Gosai, also from Durban, was among the 180,000 people who unloaded Zello after Zosa’s arrest. Users subscribe to the channels to talk to each other by sending live audio files available to anyone who listens to the channel.
Zello was originally designed to help people communicate and organize after natural disasters. With a Wi-Fi or data connection, people can use it to broadcast their location, share tips, and communicate with rescuers or survivors after a hurricane, flood, or other emergency. In the US, Zello found traction in 2017‘s Efforts to rescue Hurricane Harvey. Taxi drivers, ambulance staff and distribution staff who want to send hands-free voice messages also use the app, says Raphael Varieras, vice president of operations at Zello. As Zello is a voice platform, it is faster than writing and requires no literacy skills.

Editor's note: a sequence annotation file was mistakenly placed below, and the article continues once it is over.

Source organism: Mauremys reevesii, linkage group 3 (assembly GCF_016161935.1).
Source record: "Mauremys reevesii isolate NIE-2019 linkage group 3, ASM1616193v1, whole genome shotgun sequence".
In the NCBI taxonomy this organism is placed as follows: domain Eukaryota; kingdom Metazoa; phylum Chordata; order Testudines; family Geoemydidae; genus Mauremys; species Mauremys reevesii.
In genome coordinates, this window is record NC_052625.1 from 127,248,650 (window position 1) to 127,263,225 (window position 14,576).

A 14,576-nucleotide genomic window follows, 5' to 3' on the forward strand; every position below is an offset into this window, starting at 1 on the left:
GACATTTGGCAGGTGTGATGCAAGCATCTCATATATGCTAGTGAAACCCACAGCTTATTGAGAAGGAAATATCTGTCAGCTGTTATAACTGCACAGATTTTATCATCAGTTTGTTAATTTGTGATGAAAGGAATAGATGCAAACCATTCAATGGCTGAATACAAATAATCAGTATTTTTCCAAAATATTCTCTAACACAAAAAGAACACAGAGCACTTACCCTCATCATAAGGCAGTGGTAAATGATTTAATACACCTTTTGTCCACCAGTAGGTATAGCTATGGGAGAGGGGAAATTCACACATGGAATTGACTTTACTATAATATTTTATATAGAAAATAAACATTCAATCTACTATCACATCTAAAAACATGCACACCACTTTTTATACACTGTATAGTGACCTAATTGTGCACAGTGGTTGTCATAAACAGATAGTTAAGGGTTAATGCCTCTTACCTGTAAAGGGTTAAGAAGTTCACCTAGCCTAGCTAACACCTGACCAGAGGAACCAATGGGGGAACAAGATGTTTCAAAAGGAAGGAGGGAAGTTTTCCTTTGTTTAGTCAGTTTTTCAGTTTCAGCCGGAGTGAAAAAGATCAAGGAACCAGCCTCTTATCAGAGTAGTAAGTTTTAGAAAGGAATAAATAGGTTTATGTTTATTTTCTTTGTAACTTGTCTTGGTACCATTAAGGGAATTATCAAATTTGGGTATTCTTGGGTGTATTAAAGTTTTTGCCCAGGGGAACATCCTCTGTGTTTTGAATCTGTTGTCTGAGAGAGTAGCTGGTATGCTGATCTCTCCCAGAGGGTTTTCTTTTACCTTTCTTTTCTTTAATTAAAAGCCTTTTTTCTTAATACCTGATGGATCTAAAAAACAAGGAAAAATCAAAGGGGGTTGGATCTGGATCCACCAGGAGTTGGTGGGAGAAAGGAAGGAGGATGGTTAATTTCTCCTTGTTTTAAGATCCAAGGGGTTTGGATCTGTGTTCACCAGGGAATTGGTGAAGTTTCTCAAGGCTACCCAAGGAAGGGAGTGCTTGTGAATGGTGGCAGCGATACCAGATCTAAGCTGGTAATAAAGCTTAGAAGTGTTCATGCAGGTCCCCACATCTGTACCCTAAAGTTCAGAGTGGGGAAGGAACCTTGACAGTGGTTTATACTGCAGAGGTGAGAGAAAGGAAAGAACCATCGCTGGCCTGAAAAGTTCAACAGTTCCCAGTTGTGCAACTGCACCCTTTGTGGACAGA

But recent events suggest that the use of Zello is increasingly being used to connect people even in unrest. In the wake of the most recent Israeli-Palestinian conflict, downloads have risen 100 times the usual rate, for example. Cuba also saw a sharp rise in landfills amid protests over food and medicine shortages. Not surprisingly, this development has led some countries to ban the application, including China, Venezuela and Syria.
Without a formal emergency response system like the 911 in the U.S., more and more South Africans are moving to Zello to coordinate ad hoc ambulances and neighborhood patrols. One channel, the South African Community Action Network, pays 11,600 members for emergency services such as ambulances, along with more than 33,000 unpaid members, blog post on the site.